Put something on the map is an idiom that is been in use for hundreds of years. An idiom is a commonly used word, group of words, or phrase that has a figurative meaning that is not easily deduced from its literal definition. Often using descriptive imagery or metaphors, common idioms are words and phrases used in the English language in order to convey a concise idea, and are often spoken or are considered informal or conversational. English idioms can illustrate emotion more quickly than a phrase that has a literal meaning, even when the etymology or origin of the idiomatic expression is lost. An idiom is a metaphorical figure of speech, and it is understood that it is not a use of literal language. Figures of speech like an often-used metaphor have definitions and connotations that go beyond the literal meaning of the words. Mastery of the turn of phrase of an idiom, which may use slang words or other parts of speech common in American slang or British slang, is essential for the English learner. Many English as a Second Language students do not understand idiomatic expressions and idiomatic language such as hit the sack, spill the beans, let the cat out of the bag, silver lining, back to the drawing board, barking up the wrong tree, kick the bucket, hit the nail on the head, face the music, under the weather, piece of cake, when pigs fly, and raining cats and dogs, because they attempt to translate them word for word, which yields only the literal meaning. English phrases that are idioms should not be taken literally. In addition to learning vocabulary and grammar, one must understand the phrasing of the figurative language of idiomatic phrases in order to know English like a native speaker; it is helpful to maintain a list of phrases, common expressions, colloquial terms, and popular expressions to memorize that are used figuratively or idiomatically. We will examine the meaning of the common idiom put something on the map, where it came from, and some examples of its idiomatic usage in sentences.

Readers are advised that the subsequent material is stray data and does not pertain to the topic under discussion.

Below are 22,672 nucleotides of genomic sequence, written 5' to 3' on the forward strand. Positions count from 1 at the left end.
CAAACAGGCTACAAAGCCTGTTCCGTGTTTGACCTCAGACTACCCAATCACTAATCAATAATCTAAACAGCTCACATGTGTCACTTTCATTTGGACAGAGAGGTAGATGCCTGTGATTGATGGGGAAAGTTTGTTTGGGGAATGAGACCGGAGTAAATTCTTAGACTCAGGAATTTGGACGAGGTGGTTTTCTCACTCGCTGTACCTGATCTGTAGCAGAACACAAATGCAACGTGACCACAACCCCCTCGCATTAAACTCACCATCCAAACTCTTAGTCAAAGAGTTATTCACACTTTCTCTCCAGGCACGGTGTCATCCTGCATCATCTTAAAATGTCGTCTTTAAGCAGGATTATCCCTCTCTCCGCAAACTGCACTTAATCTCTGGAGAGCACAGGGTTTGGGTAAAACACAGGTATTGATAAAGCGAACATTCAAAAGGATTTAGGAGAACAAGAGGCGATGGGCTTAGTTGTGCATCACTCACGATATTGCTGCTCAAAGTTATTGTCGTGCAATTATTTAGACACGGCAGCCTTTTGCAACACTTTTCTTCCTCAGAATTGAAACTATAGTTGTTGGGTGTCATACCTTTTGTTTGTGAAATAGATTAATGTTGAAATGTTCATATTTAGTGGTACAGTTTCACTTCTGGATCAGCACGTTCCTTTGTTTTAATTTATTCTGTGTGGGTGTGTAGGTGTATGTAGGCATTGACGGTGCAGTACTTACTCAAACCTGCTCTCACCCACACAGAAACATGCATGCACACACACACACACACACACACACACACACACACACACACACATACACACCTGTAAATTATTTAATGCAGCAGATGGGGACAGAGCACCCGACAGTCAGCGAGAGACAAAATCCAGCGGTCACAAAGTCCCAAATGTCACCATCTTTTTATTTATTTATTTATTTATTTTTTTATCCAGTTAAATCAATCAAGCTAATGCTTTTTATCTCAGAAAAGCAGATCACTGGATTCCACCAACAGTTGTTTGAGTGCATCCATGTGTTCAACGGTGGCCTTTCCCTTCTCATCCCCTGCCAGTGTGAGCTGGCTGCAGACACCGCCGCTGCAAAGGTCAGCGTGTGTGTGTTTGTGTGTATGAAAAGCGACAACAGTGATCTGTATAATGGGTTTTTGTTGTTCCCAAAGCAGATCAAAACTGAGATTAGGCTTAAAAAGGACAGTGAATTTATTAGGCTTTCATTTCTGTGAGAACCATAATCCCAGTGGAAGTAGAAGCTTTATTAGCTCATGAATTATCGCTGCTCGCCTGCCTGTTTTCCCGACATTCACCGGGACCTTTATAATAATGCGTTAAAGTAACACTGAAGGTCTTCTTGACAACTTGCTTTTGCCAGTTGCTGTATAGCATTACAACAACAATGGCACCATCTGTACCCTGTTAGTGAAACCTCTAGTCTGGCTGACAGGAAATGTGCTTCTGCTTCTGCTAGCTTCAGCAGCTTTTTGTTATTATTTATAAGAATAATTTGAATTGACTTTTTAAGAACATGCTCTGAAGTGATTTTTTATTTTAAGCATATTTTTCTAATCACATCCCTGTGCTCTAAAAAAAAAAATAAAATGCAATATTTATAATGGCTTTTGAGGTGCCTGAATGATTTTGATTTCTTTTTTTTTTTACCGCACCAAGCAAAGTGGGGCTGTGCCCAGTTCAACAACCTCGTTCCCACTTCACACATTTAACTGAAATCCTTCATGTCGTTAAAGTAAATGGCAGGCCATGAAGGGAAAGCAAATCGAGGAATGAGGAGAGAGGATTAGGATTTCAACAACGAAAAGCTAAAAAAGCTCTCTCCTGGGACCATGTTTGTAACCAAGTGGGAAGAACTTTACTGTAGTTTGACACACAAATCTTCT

To put something on the map means to make someone or something famous, to bring renown to someone or something. For instance, one may say that the success of a certain product put a company on the map or winning a certain game put a soccer team on the map. The expression to put something on the map came into use in the early 1900s and refers to a town growing to the point that it is important enough to to be included in a map. The term eventually came to mean to make other things important. Related phrases are puts something on the map, putting something on the map.
Despite being the youngest in the competition at 23, non-binary drag queen Etcetera Etcetera’s loud personality and detailed designs has definitely put them on the map this season. (Daily Mail)
It isn’t that Danish hasn’t directed before. In fact, he has been the man behind adventurous ventures such as Hum Sab Ajeeb Say Hain and more, but the current Ramazan sitcom seems to have put him on the map as a major player. (Express Tribune)
“To be acknowledged once again for one of my biggest records that I wrote and performed, which went number one in many countries around the world, putting me on the map globally as an Australian artist, singer and songwriter, was a great privilege..” (Greek Reporter)